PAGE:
“Beamed” from KU to Gravitational Wave Research


Constantino Panagopulos

History was made earlier this month when researchers simultaneously confirmed the detection of clear gravitational wave signals identified as the merger of two black holes 1.3 billion light years away. Koç University alumni Imran Khan is a researcher with the LIGO-Virgo collaboration, an international community of researchers whose combined skills, knowledge and ideas led to the discovery. We caught up with Imran to find out how he ended up working on one of the most significant scientific discoveries of the century.

What inspired you to join a PhD program in Astroparticle Physics?

I have a lot to thank the M.Sc. program in Optoelectronics and Photonics Engineering at Koç University, it is a quality program that has helped me set my future goals and achieve a good PhD position.

After developing good experimental skills with optical resonators in particular and optics in general at the Koç University Microphotonics Research Laboratory under the supervision of Prof Ali Serpengüzel, I became interested in application-level research in photonics for my intended PhD program. The European Virgo collaboration accepted me into the GraWIToN program - an Initial Training Network aimed at training young researchers investigating gravitational waves and funded by the European Commision Marie Skłodowska-Curie actions (MSCA). In the Virgo collaboration I am part of the team responsible for the thermal compensation system of the Advanced Virgo detector, and I work in particular with squeezed light for gravitational wave astronomy. Since the Marie Skłodowska-Curie fellowship program is designed to provide the early stage researcher with a PhD degree by a host institute, I am enrolled to research gravitational waves at the PhD Astroparticle Physics program at Gran Sasso Science Institute.

How long have you been involved in gravitational wave research?

I have been working with the LIGO-Virgo collaboration since November 2015, at the Italian National Institute of Nuclear Physics (INFN).

How did you end up working on the project to detect gravitational waves?

Prof Ali Serpengüzel helped me understand the importance of photonics to future scientific developments and consequently, during the second year of my M.Sc I started investigating institutes and companies offering both application-oriented research work in photonics and a PhD fellowship. Among the many options, I learned of a vacancy within the thermal compensation system team of the Advanced Virgo detector in the GraWIToN Marie Skłodowska-Curie ITN program. So it is true to say that my interest in photonics and application-oriented research has led me to the world of gravitational wave detectors.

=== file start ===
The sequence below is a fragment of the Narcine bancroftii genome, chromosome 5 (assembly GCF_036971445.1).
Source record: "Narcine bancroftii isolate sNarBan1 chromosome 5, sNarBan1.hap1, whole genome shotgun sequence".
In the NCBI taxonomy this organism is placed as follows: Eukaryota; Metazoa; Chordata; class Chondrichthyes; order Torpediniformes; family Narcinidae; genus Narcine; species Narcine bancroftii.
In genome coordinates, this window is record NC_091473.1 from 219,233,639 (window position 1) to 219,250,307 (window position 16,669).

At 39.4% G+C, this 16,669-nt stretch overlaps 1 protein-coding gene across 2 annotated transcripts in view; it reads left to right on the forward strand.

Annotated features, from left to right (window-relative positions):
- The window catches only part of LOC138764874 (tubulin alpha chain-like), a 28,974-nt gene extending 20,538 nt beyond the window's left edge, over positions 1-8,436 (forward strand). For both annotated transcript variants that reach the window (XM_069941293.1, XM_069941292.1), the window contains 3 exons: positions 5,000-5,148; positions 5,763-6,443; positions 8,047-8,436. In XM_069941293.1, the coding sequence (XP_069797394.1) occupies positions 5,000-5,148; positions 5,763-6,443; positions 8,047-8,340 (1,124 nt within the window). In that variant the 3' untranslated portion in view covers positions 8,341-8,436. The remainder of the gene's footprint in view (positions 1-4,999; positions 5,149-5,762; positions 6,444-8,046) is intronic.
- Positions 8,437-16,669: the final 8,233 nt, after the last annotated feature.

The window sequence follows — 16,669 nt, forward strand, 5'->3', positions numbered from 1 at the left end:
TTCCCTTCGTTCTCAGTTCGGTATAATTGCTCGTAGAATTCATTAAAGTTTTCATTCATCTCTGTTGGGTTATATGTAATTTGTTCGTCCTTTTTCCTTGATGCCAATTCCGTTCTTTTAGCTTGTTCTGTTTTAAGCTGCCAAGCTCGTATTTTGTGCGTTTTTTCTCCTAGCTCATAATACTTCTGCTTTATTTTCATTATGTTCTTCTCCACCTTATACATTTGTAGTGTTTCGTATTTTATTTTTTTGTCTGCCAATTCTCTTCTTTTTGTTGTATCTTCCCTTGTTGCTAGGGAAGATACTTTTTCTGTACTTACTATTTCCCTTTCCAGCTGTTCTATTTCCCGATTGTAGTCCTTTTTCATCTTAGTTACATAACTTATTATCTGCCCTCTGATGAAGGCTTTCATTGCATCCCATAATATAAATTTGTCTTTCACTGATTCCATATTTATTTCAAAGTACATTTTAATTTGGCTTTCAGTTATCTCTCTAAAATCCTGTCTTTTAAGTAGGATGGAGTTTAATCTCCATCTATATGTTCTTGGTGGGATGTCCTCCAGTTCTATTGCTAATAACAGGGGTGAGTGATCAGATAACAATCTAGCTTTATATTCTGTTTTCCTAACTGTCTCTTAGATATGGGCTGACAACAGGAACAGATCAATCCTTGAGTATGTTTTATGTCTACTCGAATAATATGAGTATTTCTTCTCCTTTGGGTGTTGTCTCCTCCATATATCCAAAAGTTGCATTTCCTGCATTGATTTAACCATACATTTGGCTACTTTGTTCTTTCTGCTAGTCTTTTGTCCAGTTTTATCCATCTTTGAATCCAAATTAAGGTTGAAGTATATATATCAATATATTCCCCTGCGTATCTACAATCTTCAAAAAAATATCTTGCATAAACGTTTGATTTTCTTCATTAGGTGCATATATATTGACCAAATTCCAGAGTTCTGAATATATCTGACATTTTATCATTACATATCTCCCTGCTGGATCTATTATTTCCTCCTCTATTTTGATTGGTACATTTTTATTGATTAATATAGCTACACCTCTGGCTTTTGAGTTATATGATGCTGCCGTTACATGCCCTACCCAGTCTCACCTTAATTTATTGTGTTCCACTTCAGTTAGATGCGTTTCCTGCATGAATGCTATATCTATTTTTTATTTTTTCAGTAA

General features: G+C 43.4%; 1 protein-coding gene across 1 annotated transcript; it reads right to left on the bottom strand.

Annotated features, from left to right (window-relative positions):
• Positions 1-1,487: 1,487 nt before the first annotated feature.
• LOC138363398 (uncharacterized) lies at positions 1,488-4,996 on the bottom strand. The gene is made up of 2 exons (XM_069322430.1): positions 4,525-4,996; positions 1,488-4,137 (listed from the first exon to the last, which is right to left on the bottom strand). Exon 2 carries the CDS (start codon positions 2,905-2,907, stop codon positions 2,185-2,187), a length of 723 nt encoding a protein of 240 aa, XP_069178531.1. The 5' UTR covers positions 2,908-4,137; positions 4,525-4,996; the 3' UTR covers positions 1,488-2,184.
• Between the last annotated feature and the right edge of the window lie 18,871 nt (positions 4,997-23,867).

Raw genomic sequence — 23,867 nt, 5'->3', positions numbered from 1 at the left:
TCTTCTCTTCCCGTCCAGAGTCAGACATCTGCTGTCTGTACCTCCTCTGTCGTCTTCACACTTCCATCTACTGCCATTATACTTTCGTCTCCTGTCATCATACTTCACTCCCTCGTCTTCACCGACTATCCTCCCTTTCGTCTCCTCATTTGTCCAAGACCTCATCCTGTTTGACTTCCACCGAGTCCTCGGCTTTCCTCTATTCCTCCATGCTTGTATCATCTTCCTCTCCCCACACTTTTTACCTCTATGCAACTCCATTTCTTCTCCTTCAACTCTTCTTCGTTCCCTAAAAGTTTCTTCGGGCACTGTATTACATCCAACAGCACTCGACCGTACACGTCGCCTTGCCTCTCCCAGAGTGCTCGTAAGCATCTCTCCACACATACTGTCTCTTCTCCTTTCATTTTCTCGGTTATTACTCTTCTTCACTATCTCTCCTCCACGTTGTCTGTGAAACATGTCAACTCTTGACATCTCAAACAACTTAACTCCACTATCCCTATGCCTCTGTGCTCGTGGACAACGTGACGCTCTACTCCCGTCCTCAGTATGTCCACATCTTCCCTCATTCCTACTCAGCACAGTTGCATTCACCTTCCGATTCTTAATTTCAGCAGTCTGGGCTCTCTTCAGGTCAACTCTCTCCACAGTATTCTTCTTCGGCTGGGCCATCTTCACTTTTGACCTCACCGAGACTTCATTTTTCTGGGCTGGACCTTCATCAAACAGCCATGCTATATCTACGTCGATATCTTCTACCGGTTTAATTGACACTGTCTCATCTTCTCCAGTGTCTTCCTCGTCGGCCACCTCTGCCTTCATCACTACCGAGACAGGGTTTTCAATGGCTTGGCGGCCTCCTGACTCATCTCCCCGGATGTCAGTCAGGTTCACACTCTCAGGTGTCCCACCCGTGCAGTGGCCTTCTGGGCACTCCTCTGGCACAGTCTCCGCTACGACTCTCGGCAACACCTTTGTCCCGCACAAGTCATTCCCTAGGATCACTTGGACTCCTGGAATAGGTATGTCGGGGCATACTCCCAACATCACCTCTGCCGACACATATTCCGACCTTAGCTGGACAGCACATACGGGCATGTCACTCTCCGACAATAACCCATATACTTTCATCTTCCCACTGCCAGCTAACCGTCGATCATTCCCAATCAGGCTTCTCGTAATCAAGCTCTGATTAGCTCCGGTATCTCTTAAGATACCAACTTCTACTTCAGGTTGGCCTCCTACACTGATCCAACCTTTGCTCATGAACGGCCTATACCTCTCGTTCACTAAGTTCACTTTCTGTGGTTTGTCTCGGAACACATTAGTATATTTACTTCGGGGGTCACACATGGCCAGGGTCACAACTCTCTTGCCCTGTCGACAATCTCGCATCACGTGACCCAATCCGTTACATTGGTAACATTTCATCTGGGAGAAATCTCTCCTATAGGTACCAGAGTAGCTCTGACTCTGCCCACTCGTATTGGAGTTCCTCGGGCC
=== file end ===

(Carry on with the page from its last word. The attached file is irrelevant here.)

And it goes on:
What advice would you give students thinking of pursuing research into gravitational waves?

Students who have experience in optics/photonics in particular and want to work with cutting edge technologies will find the field of gravitational wave detectors challenging but very exciting at the same time. Future state-of-the-art ground-based and space-based gravitational wave detectors will have much greater sensitivity and be of huge importance for future discoveries. So I would really encourage students to come and join the field of gravitational waves and explore the accuracy and precision we can achieve with these optical detectors. Moreover, Gran Sasso Science Institute (GSSI) is offering an excellent program in Astroparticle physics covering many of the particle physics research areas under the supervision of very well known physicists. I personally enjoy the academic environment, which is always helpful and diverse. And of course experience working at Gran Sasso National Laboratories (LNGS) with such a wide community of scientists from all over the world will be a boost to anyone’s career.

What’s next for gravitational wave research?

Next on the agenda is further observation of some of the most violent events that take place in the universe, such as exploding stars, and merging black holes. With the initial discovery of gravitational wave signals we confirmed the existence of binary black hole systems. These were previously difficult to detect because black holes do not radiate light. More data will help scientists in further improving models and our understanding of what takes place when two black holes merge. As gravitational waves do not interact with matter and reach us unobstructed, it gives us a crystal clear means of exploring the far reaches of the universe. Gravitational waves will help us understand astronomical objects in a way previously not known to us.

What’s next for you?

For me, I would like to work on further improvements and advancements in gravitational wave detectors (I like to be at the cutting edge of experimental technology). Working in photonics is always interesting for me and I would like to take this opportunity to further improve my skills while working with the latest technologies. I am honored to be a part of a team of scientists and engineers in the LIGO-Virgo collaboration, and to be able to learn from them as we contribute to the advancement of gravitational wave astronomy.